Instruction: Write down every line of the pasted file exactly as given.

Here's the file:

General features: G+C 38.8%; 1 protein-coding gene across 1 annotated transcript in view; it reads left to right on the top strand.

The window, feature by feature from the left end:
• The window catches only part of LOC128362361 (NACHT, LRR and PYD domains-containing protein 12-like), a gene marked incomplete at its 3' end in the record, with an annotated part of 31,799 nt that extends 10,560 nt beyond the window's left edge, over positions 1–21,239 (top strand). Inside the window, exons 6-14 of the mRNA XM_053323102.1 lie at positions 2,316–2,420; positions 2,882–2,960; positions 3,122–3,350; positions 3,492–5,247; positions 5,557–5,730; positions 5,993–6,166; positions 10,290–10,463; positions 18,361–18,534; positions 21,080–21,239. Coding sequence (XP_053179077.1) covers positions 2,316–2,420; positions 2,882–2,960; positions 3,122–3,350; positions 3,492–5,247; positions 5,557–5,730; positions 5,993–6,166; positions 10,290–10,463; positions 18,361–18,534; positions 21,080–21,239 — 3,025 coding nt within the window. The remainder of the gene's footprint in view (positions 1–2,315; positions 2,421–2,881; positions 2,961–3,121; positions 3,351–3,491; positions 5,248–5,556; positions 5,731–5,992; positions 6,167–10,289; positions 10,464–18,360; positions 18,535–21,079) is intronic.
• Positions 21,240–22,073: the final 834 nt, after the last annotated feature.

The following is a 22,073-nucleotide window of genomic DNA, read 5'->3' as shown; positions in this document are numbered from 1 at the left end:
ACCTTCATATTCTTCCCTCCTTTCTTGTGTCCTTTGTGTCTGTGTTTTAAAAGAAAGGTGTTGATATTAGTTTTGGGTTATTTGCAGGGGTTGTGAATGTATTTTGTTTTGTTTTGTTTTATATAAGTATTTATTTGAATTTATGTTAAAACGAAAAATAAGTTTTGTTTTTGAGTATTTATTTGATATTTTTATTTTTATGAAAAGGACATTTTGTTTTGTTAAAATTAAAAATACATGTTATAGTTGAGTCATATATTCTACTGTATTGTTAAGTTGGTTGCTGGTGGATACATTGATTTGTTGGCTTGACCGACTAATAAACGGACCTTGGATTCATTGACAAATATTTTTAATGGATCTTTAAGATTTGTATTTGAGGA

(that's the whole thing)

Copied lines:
General features: G+C 38.8%; 1 protein-coding gene across 1 annotated transcript in view; it reads left to right on the top strand.

The window, feature by feature from the left end:
• The window catches only part of LOC128362361 (NACHT, LRR and PYD domains-containing protein 12-like), a gene marked incomplete at its 3' end in the record, with an annotated part of 31,799 nt that extends 10,560 nt beyond the window's left edge, over positions 1–21,239 (top strand). Inside the window, exons 6-14 of the mRNA XM_053323102.1 lie at positions 2,316–2,420; positions 2,882–2,960; positions 3,122–3,350; positions 3,492–5,247; positions 5,557–5,730; positions 5,993–6,166; positions 10,290–10,463; positions 18,361–18,534; positions 21,080–21,239. Coding sequence (XP_053179077.1) covers positions 2,316–2,420; positions 2,882–2,960; positions 3,122–3,350; positions 3,492–5,247; positions 5,557–5,730; positions 5,993–6,166; positions 10,290–10,463; positions 18,361–18,534; positions 21,080–21,239 — 3,025 coding nt within the window. The remainder of the gene's footprint in view (positions 1–2,315; positions 2,421–2,881; positions 2,961–3,121; positions 3,351–3,491; positions 5,248–5,556; positions 5,731–5,992; positions 6,167–10,289; positions 10,464–18,360; positions 18,535–21,079) is intronic.
• Positions 21,240–22,073: the final 834 nt, after the last annotated feature.

The following is a 22,073-nucleotide window of genomic DNA, read 5'->3' as shown; positions in this document are numbered from 1 at the left end:
ACCTTCATATTCTTCCCTCCTTTCTTGTGTCCTTTGTGTCTGTGTTTTAAAAGAAAGGTGTTGATATTAGTTTTGGGTTATTTGCAGGGGTTGTGAATGTATTTTGTTTTGTTTTGTTTTATATAAGTATTTATTTGAATTTATGTTAAAACGAAAAATAAGTTTTGTTTTTGAGTATTTATTTGATATTTTTATTTTTATGAAAAGGACATTTTGTTTTGTTAAAATTAAAAATACATGTTATAGTTGAGTCATATATTCTACTGTATTGTTAAGTTGGTTGCTGGTGGATACATTGATTTGTTGGCTTGACCGACTAATAAACGGACCTTGGATTCATTGACAAATATTTTTAATGGATCTTTAAGATTTGTATTTGAGGA